And then there was the right wing angle. Desperate to deprive the Obama administration of any credit for the arrest, senators and pundits went on television to deplore Shahzad’s Mirandization–why hadn’t he been tortured? And who made this terrorist into a citizen? Loath to miss an opportunity to demagogue, Senator Lieberman proposed legislation to allow terror suspects to be stripped of their citizenship. Writing in the National Review Online, Mark Steyn drew the thoughtful conclusion that wealthy, cosmopolitan, educated, seemingly westernized Arabs are pretty much all consumed with hatred for us and that we underestimate them at our peril.

He’s not an exception, he’s the rule. The Pantybomber is a wealthy Nigerian who lived in a London flat worth £2 million. Kafeel Ahmed, who died driving a flaming SUV into the concourse of Glasgow Airport, was president of the Islamic Society of Queen’s University, Belfast. Omar Sheikh, the man who beheaded Daniel Pearl, was a graduate of the London School of Economics. Mohammed Atta was a Hamburg University engineering student. Osama bin Laden went to summer school at Oxford. Educated men. Westernized men. Men who could be pulling down big six-figure salaries anywhere on the planet — were it not that their Islamic identity trumps everything else: elite education, high-paying job, Western passport.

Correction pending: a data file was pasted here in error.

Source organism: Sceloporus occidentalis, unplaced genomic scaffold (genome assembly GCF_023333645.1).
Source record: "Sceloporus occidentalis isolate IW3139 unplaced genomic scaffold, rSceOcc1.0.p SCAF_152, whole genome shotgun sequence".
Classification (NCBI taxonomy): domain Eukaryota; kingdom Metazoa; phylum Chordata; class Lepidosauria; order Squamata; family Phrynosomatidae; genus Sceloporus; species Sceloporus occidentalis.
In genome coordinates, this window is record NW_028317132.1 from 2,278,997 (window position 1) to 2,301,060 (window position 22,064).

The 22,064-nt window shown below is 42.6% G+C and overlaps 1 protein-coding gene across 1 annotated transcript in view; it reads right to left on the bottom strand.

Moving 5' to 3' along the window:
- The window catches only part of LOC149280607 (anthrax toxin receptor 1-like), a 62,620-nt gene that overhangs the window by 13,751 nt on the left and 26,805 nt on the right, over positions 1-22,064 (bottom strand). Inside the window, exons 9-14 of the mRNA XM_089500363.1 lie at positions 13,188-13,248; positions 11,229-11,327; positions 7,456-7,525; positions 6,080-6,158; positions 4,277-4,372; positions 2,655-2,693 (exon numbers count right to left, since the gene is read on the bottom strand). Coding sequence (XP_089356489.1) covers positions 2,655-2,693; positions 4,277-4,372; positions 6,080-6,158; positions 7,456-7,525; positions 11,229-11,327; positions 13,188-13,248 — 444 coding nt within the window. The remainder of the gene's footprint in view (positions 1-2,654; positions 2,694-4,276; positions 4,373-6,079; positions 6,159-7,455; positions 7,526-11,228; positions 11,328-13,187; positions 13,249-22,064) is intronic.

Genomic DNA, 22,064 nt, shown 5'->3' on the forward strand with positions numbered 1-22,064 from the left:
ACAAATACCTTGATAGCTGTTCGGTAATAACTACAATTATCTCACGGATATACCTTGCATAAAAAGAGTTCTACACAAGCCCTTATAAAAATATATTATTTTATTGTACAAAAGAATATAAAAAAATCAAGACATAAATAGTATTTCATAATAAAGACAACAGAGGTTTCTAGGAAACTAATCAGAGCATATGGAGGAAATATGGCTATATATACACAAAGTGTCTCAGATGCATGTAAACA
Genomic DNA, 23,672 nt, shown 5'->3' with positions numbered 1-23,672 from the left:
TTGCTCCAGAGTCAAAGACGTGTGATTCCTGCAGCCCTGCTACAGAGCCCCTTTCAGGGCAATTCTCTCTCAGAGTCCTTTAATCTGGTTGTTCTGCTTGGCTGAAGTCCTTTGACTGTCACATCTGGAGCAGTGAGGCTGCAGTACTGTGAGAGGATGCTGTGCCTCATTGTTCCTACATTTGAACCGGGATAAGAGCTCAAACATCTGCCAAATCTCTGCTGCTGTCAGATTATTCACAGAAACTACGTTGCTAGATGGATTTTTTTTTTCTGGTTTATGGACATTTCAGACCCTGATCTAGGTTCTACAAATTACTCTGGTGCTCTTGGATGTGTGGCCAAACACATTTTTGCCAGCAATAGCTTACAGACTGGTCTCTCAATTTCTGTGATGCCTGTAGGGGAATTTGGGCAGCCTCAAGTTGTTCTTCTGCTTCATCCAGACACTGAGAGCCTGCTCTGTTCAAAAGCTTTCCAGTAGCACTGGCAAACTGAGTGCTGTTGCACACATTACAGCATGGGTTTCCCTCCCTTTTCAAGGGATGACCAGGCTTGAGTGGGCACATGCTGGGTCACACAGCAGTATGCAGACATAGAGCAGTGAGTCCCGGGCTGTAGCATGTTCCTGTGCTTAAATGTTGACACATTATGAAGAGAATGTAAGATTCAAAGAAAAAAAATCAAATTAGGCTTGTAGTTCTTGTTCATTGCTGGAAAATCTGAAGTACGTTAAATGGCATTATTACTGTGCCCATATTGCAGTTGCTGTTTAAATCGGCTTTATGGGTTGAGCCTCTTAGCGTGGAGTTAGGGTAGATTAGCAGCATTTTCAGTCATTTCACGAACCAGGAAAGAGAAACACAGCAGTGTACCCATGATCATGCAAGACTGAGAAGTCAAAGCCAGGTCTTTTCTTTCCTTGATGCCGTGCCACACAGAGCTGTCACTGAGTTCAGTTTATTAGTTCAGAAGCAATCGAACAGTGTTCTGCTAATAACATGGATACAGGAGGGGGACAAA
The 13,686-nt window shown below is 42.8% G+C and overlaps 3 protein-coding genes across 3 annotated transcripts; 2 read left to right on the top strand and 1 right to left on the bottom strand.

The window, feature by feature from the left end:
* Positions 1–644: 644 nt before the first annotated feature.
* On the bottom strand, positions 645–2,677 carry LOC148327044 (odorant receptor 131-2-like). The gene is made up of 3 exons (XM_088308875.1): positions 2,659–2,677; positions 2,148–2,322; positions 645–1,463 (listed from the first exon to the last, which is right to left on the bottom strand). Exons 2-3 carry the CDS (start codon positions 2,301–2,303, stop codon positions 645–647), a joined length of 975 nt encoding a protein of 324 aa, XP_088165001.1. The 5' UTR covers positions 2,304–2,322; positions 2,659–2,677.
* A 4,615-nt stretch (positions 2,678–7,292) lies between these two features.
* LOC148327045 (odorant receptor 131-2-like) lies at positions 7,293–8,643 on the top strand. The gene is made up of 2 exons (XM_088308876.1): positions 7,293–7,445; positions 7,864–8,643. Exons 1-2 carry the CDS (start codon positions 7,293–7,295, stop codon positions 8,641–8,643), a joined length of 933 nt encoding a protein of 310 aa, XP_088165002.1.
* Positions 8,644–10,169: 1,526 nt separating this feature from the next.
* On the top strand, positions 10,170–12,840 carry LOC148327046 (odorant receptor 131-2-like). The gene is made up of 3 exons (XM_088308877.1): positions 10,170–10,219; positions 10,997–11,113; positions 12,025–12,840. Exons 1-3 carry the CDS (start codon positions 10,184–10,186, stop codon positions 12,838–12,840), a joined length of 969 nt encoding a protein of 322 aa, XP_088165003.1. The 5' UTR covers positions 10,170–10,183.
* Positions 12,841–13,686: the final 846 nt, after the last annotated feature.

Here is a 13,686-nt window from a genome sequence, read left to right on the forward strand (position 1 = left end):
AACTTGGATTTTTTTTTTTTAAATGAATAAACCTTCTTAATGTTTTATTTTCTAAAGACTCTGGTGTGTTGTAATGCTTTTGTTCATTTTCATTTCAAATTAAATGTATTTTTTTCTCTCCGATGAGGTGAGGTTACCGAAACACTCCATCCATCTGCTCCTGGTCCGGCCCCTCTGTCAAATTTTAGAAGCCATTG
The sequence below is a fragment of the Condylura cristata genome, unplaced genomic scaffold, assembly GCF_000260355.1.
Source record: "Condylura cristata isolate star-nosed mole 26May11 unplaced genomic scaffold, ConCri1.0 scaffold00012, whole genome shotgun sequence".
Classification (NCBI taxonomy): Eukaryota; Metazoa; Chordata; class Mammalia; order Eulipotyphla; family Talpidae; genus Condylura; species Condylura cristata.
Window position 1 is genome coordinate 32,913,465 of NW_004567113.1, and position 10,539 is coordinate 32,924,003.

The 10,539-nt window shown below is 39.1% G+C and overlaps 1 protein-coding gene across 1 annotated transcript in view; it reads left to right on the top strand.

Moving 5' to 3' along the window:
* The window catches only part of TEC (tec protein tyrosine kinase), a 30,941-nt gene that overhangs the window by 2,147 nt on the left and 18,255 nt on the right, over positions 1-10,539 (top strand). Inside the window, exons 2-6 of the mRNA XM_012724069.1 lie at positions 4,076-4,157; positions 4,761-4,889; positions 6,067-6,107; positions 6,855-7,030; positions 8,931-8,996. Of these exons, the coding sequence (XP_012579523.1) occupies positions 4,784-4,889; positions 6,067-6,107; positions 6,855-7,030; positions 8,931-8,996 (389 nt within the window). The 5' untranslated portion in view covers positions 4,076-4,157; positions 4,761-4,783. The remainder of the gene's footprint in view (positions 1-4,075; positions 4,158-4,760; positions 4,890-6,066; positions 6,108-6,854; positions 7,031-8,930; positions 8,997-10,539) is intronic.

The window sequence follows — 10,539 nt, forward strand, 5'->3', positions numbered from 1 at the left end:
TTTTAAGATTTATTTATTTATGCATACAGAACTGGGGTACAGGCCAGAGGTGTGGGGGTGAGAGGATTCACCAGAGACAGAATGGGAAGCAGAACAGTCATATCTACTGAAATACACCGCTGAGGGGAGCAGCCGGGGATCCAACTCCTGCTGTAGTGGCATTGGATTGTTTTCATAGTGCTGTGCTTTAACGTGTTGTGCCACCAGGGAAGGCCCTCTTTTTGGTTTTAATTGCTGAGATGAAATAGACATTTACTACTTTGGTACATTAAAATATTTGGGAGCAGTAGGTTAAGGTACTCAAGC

The fact that we haven’t deported or arrested all of them, Steyn says, proves that we’ve caved into political correctness. “The Islamization of the West proceeds apace; why draw attention to it and risk a backlash?”

The details that are emerging about Shahzad’s troubled life–a foreclosed house, a stalled career, his adoring wife and children living halfway across the world in war-torn Pakistan–suggests that maybe the personal became the political somewhere along the way. His father is a retired Vice Marshal in the Pakistani Air Force. A cousin of his father told reporters that Shahzad was a patsy, that his arrest was “a conspiracy so the (Americans) can bomb more Pashtuns.”

One of the students told me that what she’s been hearing is that it was all a hoax, planned and executed by the NYPD. “Now that people are worried about terrorism again,” she said, “They’re laying off teachers instead of cops.”

It seems like as good an explanation as any, at this point.

6 thoughts on “Faisal Shahzad

  1. You have to check this out if you are going to look into what Maxwell is about. Admittedly, the impetus comes from a Christian point of view, however the results are wholly effective. Chris White also successfully debunks the shoddy research in Zeitgeist and the myths pertaining to 2012: http://www.youtube.com/profile?user=nowheretorun1984